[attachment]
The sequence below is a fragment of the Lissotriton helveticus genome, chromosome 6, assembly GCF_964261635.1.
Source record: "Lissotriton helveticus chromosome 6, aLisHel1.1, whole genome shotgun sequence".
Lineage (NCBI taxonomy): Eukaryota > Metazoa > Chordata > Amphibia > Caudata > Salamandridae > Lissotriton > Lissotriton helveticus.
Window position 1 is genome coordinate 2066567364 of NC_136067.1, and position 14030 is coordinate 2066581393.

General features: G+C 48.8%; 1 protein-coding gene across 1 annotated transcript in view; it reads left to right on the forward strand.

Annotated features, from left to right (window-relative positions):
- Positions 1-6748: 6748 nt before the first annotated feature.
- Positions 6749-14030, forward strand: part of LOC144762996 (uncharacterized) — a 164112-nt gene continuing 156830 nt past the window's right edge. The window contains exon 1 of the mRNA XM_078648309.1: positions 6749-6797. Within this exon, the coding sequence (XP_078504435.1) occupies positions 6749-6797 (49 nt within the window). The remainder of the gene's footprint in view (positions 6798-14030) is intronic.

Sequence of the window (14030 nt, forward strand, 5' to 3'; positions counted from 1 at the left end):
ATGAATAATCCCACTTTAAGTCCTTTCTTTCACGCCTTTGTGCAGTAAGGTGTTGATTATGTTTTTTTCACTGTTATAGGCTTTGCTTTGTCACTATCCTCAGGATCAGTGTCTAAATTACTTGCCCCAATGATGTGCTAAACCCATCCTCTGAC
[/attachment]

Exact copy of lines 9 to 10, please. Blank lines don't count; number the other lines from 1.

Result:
Sequence of the window (14030 nt, forward strand, 5' to 3'; positions counted from 1 at the left end):
ATGAATAATCCCACTTTAAGTCCTTTCTTTCACGCCTTTGTGCAGTAAGGTGTTGATTATGTTTTTTTCACTGTTATAGGCTTTGCTTTGTCACTATCCTCAGGATCAGTGTCTAAATTACTTGCCCCAATGATGTGCTAAACCCATCCTCTGAC